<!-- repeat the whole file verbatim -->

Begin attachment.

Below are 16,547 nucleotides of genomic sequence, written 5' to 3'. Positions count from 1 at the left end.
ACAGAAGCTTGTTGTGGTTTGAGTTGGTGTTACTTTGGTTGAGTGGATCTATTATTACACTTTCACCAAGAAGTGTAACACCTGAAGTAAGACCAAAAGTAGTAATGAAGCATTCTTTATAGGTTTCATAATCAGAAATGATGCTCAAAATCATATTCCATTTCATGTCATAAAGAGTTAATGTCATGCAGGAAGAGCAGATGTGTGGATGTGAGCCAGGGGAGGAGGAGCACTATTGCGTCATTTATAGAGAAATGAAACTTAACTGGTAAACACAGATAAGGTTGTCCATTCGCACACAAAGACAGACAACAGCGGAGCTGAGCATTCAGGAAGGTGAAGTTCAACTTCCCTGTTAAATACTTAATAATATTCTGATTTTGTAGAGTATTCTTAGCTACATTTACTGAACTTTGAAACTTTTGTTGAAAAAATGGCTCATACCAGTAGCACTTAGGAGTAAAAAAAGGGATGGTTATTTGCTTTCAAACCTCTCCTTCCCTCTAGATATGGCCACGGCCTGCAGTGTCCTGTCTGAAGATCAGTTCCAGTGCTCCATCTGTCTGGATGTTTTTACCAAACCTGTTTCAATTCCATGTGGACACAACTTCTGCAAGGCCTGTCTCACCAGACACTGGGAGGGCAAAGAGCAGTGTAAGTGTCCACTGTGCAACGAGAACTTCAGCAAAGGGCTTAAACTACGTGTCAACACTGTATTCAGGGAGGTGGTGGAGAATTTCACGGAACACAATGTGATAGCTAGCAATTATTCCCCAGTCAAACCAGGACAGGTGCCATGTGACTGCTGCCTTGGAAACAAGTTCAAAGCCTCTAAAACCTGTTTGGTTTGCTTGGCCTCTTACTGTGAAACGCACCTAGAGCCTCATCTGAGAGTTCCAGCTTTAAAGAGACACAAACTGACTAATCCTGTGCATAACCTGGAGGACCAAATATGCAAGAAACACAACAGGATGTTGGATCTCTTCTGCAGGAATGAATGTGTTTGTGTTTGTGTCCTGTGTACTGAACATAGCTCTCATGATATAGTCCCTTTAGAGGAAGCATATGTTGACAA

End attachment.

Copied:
Below are 16,547 nucleotides of genomic sequence, written 5' to 3'. Positions count from 1 at the left end.
ACAGAAGCTTGTTGTGGTTTGAGTTGGTGTTACTTTGGTTGAGTGGATCTATTATTACACTTTCACCAAGAAGTGTAACACCTGAAGTAAGACCAAAAGTAGTAATGAAGCATTCTTTATAGGTTTCATAATCAGAAATGATGCTCAAAATCATATTCCATTTCATGTCATAAAGAGTTAATGTCATGCAGGAAGAGCAGATGTGTGGATGTGAGCCAGGGGAGGAGGAGCACTATTGCGTCATTTATAGAGAAATGAAACTTAACTGGTAAACACAGATAAGGTTGTCCATTCGCACACAAAGACAGACAACAGCGGAGCTGAGCATTCAGGAAGGTGAAGTTCAACTTCCCTGTTAAATACTTAATAATATTCTGATTTTGTAGAGTATTCTTAGCTACATTTACTGAACTTTGAAACTTTTGTTGAAAAAATGGCTCATACCAGTAGCACTTAGGAGTAAAAAAAGGGATGGTTATTTGCTTTCAAACCTCTCCTTCCCTCTAGATATGGCCACGGCCTGCAGTGTCCTGTCTGAAGATCAGTTCCAGTGCTCCATCTGTCTGGATGTTTTTACCAAACCTGTTTCAATTCCATGTGGACACAACTTCTGCAAGGCCTGTCTCACCAGACACTGGGAGGGCAAAGAGCAGTGTAAGTGTCCACTGTGCAACGAGAACTTCAGCAAAGGGCTTAAACTACGTGTCAACACTGTATTCAGGGAGGTGGTGGAGAATTTCACGGAACACAATGTGATAGCTAGCAATTATTCCCCAGTCAAACCAGGACAGGTGCCATGTGACTGCTGCCTTGGAAACAAGTTCAAAGCCTCTAAAACCTGTTTGGTTTGCTTGGCCTCTTACTGTGAAACGCACCTAGAGCCTCATCTGAGAGTTCCAGCTTTAAAGAGACACAAACTGACTAATCCTGTGCATAACCTGGAGGACCAAATATGCAAGAAACACAACAGGATGTTGGATCTCTTCTGCAGGAATGAATGTGTTTGTGTTTGTGTCCTGTGTACTGAACATAGCTCTCATGATATAGTCCCTTTAGAGGAAGCATATGTTGACAA